Rock posters were still a ways off. “At the time, I wanted to be a political cartoonist. I was a still big music fan, but I hadn’t really put two and two together.”
A string of regional newspaper jobs followed, and slowly the connection between his interest in art and music began to gel. “I started putting out flyers and posters for bands. I’d show up at shows in small places like Bottom of the Hill [in San Francisco] and just bring stuff, stuff that now I would be kind of embarrassed by. It was a good learning experience, though.”
For a bit, Mavroudis also worked as a DJ at a small alternative college station called KFJC (“The Wave of the West”). “I did the Sunday night-Monday morning overnight show,” he says, a trace of residual weariness creeping into his voice. “That led to more chances to do poster work, flyers, and things like that for bands. I remember doing stuff for Soul Asylum and Sonic Youth when they came through town. It gave me a greater connection to the music. I actually ended up doing a six-hour special about XTC, one of my favorite bands of all time, and got to interview them live.”
Finally, a pair of friends who made posters for the Fillmore, Isabel Samaras and Marcos Sorensen, suggested he get in contact with Arlene Owseichik, who was the creative director for Bill Graham Presents. That led to the poster for the Yeah Yeah Yeahs in 2004. “Since then, I’ve done about three or four posters a year for the Fillmore. Not a whole lot, but just enough to hang in there.”
Somewhere along the line, Mavroudis got a full-time job with the California Film Institute, where he’s an art director. And in his off hours, he managed to find the time to submit cover ideas to “The New Yorker” (he’s had a few of his pitches purchased by the illustrious magazine, but so far, no cover bears his signature).
Most recently, Mavroudis joined the roster of first-, second-, and third-generation rock-poster artists creating images for Moonalice. “I’d been going to TRPS shows for a little bit,” Mavroudis says, “and I kept seeing Alex Fischer and Chris Shaw there representing Moonalice. Naturally, I bugged them a few times about doing a poster. Finally I got an e-mail, and that was that.”
Mavroudis says his acceptance by the Moonalice tribe has been easy. “There’s such a wonderful feeling about working with them,” he says of Chris, Alex, and the band’s ringmaster, Roger McNamee, who, coincidentally, is partners in a venture-capital fund with the same Bono who jokingly mocked Mavroudis all those years ago. “I’ve never felt like ‘the new guy’ or that there’s some kind of barrier between us. There’s such a nice camaraderie, it’s almost a tangible thing. It just makes you happy to work with people like that, and they seem to like the posters.”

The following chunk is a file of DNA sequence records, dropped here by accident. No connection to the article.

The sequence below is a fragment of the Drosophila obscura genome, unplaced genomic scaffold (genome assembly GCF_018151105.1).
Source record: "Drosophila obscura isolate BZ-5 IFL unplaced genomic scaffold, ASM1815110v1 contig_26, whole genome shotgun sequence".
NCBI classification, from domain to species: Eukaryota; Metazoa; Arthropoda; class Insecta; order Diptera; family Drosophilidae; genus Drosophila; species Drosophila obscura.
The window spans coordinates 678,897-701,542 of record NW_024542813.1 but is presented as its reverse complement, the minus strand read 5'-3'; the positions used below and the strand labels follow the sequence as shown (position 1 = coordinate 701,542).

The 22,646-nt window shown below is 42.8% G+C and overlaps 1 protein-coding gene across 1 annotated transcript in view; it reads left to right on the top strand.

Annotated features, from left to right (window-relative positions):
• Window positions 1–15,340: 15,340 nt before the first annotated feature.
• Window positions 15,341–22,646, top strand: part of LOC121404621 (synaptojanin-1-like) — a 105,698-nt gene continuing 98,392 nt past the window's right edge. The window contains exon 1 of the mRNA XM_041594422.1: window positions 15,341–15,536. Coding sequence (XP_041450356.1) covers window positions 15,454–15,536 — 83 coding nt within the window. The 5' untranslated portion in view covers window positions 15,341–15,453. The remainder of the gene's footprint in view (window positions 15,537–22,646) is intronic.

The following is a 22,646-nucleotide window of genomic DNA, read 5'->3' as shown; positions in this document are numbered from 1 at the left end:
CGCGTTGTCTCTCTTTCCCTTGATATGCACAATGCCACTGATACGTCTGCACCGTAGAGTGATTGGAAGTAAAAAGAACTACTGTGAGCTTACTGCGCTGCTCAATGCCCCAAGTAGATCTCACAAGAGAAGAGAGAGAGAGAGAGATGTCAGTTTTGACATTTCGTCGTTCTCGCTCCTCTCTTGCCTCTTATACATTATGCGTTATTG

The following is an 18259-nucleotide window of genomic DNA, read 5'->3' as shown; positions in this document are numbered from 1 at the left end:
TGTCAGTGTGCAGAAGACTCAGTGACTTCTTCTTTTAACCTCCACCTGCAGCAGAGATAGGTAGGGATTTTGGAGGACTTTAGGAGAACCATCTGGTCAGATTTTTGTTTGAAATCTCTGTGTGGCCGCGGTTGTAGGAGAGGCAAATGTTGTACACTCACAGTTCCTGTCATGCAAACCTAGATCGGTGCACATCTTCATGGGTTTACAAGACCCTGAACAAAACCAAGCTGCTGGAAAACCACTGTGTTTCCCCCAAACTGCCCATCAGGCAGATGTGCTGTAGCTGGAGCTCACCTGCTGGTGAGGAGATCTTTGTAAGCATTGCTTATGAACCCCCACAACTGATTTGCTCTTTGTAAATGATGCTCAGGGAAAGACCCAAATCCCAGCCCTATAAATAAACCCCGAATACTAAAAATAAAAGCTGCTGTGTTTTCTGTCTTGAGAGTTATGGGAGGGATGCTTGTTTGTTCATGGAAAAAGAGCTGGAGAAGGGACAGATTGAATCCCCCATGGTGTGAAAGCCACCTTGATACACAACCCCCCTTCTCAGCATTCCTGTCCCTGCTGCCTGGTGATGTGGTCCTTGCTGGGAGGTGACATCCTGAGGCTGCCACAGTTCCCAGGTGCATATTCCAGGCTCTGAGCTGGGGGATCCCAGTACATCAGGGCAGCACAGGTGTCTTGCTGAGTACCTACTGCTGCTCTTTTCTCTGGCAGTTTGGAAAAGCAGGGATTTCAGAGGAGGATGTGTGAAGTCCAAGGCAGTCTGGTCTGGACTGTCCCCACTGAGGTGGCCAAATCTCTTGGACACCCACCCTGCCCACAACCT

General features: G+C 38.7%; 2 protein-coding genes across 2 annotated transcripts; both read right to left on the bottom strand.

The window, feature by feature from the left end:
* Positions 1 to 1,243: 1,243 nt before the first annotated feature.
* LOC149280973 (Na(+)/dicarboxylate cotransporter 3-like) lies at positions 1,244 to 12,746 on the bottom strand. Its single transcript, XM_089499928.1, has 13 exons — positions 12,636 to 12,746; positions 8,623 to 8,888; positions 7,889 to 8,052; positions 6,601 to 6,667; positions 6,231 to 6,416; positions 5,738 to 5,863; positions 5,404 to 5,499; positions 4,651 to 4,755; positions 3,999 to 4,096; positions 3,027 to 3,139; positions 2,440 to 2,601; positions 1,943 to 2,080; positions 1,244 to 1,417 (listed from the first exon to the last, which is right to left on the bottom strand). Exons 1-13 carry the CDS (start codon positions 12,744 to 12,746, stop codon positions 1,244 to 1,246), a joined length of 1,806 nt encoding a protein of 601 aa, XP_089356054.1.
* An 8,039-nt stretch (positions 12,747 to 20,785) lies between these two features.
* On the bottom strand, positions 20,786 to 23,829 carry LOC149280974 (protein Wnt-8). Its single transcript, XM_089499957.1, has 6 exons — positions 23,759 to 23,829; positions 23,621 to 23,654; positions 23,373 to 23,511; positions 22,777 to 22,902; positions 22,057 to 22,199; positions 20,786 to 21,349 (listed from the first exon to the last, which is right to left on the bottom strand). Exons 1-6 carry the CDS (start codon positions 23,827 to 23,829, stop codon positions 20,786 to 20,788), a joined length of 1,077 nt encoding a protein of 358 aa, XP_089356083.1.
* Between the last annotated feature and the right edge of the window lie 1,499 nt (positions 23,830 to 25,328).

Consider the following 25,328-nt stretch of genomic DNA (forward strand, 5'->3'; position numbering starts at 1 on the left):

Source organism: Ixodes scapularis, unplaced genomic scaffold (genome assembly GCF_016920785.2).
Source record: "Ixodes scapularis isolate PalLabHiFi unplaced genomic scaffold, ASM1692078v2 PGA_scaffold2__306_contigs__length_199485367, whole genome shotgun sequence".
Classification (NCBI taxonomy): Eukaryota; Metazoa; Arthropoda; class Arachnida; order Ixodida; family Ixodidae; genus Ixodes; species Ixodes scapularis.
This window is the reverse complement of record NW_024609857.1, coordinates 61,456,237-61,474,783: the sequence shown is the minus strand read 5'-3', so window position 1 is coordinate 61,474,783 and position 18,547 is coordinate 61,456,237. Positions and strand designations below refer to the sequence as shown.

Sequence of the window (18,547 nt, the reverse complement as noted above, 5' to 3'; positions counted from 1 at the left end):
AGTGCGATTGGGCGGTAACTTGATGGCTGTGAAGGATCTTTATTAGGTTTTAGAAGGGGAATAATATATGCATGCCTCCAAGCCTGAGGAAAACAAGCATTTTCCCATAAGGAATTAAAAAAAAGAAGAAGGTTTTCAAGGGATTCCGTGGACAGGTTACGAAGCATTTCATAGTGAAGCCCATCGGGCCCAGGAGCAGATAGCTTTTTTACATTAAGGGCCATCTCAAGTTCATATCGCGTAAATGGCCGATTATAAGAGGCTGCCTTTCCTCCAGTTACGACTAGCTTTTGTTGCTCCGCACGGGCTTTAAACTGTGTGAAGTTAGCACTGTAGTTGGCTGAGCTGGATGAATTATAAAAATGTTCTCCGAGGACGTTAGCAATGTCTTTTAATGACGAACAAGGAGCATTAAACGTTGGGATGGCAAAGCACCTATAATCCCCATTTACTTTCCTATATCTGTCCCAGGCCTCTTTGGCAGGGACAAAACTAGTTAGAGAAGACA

The Moonalice poster exhibition and gig at the Brooklyn Bowl in April of 2012 helped cement some of the relationships he’d been developing with his fellow artists. “Brooklyn was awesome,” he says. “I had no idea what to expect. The Moonalice people just treated us wonderfully, and it was a fantastic venue, with a bowling alley, a bar, and a stage. Before the show, Roger met with all the poster artists and gave us all quite a pep talk about how poster art has been underappreciated, and how he was going to see what he could do about that. It just made you feel good, like you’re among people who have the same goals and aspirations as you, the same mindset.”
One of his latest posters for Moonalice is perhaps indicative of the sense of artistic freedom he’s feeling. Created for a free show in San Francisco’s Union Square in May of 2012, the surreal poster features a catcher in full squat, mitt in hand, his head replaced by a puffy cloud floating in a René Magritte sky. Surrounding this apparition are baseball cards, and not just any baseball cards but a complete set of 1952 Bowman portraits of Willie Mays, Mickey Mantle, and other greats of the game. “The ’52 Topps set is probably the gold standard of baseball cards,” Mavroudis says, “but the ’52 Bowmans are like little masterpieces. They’re so beautiful.”
Baseball, you see, is another early influence on Mavroudis’ art. “I always wanted to do something with baseball cards,” he confirms. “I thought the Bowmans made a really nice frame for the illustration I was working on. I tried to do it in a playful way, like grouping all the pitchers with their arms over their head, all the left-handed hitters, the right-handed hitters, the catchers. I put a bunch of Phillies in prominent places because Roger is a big Phillies fan, but the show was in Union Square, so of course there were a lot of Giants in there, even if they were still wearing New York uniforms back in 1952.”